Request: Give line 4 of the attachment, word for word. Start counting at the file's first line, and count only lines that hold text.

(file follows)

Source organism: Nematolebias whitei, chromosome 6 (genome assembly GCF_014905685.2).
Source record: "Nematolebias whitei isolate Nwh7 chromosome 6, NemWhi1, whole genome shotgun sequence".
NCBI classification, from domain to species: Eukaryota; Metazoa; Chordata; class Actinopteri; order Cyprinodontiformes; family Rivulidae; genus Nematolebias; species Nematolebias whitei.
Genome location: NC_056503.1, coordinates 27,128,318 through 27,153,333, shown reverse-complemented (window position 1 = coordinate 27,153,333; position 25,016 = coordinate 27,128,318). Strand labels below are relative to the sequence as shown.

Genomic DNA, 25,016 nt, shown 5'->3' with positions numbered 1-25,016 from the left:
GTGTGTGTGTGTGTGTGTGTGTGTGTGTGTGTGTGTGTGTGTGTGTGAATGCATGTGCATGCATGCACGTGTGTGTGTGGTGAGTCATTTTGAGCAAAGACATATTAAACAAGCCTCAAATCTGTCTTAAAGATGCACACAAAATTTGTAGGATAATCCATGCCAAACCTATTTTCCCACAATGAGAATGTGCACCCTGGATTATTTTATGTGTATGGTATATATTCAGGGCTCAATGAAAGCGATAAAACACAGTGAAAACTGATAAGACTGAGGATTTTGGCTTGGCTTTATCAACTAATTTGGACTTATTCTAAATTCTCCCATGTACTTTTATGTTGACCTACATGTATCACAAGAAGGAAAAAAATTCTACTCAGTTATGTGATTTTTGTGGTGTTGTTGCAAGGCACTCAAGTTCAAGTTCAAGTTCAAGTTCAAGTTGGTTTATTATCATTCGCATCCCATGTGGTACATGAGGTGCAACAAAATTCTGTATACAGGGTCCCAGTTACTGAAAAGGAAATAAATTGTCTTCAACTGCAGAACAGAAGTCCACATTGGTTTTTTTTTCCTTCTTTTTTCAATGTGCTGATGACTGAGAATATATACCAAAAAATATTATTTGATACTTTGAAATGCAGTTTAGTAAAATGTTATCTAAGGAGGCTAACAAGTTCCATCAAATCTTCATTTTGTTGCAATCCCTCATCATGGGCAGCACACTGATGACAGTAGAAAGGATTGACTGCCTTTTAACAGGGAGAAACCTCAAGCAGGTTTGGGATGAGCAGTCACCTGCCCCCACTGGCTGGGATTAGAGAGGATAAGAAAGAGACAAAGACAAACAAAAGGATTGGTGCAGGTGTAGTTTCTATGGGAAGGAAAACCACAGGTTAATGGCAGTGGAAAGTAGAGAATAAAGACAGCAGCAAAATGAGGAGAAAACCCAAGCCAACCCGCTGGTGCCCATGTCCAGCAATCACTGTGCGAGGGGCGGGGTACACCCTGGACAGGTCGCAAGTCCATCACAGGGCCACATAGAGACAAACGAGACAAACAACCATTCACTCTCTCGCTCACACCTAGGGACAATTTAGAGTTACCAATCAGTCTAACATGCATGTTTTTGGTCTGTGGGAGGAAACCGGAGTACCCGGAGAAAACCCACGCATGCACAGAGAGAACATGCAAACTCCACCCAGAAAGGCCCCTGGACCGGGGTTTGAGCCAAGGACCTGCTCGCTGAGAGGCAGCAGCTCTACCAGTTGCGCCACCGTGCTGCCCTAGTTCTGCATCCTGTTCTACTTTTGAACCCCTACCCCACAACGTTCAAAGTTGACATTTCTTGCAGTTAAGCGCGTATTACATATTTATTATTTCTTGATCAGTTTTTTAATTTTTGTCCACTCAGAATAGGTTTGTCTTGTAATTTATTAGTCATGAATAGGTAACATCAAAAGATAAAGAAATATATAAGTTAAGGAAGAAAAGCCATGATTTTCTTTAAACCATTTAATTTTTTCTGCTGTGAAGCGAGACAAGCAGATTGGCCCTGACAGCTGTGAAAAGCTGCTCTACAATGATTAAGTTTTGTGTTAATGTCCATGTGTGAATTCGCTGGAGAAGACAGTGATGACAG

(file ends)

Genome location: NC_056503.1, coordinates 27,128,318 through 27,153,333, shown reverse-complemented (window position 1 = coordinate 27,153,333; position 25,016 = coordinate 27,128,318). Strand labels below are relative to the sequence as shown.